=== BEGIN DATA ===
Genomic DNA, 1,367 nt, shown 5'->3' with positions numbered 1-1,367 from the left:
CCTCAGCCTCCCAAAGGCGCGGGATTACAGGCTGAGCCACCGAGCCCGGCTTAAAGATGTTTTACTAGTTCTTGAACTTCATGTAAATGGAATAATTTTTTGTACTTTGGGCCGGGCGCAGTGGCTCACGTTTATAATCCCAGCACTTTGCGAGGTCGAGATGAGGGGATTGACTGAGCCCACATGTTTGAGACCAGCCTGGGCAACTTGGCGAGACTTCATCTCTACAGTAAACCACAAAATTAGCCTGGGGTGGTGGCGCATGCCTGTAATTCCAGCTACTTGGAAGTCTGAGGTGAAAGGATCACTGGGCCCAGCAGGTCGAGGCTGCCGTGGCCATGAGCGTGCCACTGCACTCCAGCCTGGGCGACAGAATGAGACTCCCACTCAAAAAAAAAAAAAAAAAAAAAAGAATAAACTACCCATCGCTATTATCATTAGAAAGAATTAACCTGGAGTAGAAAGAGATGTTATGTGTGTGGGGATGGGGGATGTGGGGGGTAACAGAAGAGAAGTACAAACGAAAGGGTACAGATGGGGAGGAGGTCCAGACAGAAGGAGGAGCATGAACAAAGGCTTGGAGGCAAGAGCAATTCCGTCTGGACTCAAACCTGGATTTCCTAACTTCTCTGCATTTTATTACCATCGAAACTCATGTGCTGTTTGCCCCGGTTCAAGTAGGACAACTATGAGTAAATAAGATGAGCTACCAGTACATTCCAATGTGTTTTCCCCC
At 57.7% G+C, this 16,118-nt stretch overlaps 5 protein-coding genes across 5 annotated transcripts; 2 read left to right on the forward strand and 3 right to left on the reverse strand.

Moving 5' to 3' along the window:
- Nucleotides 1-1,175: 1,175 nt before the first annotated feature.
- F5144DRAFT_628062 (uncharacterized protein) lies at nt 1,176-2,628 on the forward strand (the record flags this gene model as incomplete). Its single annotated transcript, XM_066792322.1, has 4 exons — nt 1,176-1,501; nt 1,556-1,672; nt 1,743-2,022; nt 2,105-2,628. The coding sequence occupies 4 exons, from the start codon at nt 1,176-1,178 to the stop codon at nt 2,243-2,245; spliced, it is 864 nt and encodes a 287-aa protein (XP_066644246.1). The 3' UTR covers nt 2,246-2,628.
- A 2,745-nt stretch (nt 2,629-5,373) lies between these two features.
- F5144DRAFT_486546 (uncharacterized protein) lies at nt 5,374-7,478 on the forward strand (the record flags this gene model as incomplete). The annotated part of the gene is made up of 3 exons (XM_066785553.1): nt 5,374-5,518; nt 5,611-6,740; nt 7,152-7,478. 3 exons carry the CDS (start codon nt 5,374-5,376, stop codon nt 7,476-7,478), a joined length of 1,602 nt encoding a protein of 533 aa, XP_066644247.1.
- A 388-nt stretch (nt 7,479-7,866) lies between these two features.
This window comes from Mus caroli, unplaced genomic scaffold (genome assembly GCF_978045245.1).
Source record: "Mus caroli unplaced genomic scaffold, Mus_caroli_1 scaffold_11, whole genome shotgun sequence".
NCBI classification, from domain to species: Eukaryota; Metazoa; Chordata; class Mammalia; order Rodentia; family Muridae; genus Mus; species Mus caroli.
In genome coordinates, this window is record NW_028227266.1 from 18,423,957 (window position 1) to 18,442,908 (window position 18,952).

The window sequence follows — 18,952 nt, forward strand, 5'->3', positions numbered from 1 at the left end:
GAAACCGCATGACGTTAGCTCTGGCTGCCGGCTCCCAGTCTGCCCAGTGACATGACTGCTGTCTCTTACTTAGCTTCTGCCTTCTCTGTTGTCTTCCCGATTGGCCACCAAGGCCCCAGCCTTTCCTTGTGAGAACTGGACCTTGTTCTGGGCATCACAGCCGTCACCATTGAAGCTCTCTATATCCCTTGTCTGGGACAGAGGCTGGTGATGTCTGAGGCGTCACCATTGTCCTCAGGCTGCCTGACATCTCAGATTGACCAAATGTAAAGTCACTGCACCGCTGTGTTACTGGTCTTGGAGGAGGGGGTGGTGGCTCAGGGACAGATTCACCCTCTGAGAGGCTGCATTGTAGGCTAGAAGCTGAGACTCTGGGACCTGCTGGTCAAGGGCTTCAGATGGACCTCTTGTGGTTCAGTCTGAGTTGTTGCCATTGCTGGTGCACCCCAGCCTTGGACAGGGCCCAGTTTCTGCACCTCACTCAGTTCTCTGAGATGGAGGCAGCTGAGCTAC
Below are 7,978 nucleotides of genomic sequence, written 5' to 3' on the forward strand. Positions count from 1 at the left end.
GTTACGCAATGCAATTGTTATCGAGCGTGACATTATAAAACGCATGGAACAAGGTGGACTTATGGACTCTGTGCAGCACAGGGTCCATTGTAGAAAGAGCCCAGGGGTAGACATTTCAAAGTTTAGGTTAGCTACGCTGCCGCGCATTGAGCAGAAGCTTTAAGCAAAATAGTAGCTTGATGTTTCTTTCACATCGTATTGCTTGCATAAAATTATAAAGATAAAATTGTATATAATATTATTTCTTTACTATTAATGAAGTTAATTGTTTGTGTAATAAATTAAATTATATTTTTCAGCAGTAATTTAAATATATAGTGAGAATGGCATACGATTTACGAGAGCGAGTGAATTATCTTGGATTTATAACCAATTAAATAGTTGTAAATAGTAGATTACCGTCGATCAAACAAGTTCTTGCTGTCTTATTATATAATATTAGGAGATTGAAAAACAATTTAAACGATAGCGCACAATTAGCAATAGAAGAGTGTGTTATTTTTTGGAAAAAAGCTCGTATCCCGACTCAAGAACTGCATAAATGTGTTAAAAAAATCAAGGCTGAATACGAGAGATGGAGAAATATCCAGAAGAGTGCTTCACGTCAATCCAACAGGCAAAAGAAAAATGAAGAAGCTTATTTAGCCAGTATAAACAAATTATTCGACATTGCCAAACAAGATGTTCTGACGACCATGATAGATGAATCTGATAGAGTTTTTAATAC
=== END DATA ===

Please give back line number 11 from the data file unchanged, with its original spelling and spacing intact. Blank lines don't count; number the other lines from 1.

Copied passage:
Source record: "Mus caroli unplaced genomic scaffold, Mus_caroli_1 scaffold_11, whole genome shotgun sequence".